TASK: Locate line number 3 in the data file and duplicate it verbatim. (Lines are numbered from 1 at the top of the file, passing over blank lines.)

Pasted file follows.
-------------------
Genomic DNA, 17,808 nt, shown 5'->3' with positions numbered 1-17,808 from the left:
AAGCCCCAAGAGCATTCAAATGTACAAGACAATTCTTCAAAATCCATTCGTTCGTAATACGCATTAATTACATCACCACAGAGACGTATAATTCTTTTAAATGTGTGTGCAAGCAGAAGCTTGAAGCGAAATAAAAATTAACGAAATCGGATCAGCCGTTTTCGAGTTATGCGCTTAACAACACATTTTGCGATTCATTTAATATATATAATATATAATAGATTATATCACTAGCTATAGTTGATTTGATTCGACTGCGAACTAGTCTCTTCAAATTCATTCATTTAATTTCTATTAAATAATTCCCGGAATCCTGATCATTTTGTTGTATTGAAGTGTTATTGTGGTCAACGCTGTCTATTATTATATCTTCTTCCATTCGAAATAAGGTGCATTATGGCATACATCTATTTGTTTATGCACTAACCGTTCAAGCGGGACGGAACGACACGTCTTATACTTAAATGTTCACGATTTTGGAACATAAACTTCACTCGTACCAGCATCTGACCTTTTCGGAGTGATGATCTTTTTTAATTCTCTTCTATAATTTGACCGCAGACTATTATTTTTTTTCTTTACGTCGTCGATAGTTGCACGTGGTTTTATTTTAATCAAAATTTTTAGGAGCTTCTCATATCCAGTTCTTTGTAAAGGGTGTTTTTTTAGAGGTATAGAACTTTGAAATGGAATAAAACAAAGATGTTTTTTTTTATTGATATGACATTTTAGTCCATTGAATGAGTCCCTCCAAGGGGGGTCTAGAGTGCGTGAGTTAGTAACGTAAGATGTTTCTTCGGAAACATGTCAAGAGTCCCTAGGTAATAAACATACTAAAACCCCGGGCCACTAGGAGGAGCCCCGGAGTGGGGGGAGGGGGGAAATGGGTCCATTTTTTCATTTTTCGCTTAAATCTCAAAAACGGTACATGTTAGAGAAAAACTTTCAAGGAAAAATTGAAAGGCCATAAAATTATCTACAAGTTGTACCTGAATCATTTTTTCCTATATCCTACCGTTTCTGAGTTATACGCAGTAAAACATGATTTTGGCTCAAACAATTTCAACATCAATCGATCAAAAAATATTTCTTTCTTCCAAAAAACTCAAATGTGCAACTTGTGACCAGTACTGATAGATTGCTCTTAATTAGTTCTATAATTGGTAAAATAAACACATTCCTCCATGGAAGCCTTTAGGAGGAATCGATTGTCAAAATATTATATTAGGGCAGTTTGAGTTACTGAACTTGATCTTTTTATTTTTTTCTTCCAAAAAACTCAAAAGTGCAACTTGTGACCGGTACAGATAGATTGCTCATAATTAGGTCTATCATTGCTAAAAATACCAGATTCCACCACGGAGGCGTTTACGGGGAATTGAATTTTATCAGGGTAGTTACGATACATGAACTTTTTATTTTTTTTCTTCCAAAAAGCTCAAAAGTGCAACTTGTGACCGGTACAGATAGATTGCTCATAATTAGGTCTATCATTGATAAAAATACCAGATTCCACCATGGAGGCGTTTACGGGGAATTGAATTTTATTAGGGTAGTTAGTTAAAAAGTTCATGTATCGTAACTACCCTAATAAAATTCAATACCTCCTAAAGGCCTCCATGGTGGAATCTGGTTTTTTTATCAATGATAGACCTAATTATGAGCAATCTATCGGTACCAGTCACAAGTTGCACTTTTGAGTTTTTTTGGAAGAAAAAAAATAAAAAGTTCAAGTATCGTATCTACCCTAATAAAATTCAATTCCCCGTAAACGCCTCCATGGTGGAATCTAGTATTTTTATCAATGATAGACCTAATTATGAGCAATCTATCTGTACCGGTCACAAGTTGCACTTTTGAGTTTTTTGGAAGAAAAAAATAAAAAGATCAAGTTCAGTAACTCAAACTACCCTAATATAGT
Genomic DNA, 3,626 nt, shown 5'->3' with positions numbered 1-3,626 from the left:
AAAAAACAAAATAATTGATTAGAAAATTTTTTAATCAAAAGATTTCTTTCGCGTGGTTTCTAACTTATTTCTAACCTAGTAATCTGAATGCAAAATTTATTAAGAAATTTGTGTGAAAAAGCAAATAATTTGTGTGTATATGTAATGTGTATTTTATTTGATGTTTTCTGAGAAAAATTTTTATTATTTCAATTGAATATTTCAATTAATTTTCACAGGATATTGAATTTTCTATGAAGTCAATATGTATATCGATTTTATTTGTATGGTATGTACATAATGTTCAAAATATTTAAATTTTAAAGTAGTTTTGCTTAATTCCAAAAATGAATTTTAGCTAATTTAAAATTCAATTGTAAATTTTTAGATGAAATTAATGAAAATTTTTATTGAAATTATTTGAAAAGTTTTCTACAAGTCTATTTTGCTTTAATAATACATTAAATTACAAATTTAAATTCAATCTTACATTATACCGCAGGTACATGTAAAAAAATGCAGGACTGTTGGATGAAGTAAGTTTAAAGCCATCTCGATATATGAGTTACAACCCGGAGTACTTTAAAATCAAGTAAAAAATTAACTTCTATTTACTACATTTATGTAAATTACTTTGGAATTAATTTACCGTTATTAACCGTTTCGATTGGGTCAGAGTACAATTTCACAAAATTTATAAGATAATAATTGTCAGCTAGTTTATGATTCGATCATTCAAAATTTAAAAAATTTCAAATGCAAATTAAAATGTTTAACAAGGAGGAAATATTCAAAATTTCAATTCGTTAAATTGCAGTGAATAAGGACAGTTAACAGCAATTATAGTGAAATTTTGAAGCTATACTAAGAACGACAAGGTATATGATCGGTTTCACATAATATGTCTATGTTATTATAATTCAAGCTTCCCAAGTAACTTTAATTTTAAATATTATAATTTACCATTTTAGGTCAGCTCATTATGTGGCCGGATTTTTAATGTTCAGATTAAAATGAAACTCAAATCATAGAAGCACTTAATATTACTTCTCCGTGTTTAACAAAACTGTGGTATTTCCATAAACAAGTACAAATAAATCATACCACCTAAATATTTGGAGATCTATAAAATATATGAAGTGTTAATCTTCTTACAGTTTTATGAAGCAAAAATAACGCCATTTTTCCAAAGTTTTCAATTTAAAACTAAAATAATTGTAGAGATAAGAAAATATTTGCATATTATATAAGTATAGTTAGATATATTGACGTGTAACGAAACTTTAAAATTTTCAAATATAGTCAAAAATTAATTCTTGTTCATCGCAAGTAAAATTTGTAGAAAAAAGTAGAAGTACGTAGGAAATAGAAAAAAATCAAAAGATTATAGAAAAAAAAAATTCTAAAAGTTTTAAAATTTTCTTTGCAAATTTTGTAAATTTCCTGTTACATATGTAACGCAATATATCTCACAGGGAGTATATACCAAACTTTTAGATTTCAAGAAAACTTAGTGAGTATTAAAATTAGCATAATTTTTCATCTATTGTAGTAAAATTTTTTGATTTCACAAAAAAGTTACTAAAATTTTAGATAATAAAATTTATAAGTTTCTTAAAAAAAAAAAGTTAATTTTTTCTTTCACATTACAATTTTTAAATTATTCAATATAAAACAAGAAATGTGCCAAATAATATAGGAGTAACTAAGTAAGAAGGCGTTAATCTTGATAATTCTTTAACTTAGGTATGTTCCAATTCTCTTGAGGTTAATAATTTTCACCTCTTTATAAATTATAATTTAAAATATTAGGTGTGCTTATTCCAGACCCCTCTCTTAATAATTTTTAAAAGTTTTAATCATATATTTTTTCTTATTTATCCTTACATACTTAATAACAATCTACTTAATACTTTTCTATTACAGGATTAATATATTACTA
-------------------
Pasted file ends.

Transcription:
Genomic DNA, 3,626 nt, shown 5'->3' with positions numbered 1-3,626 from the left: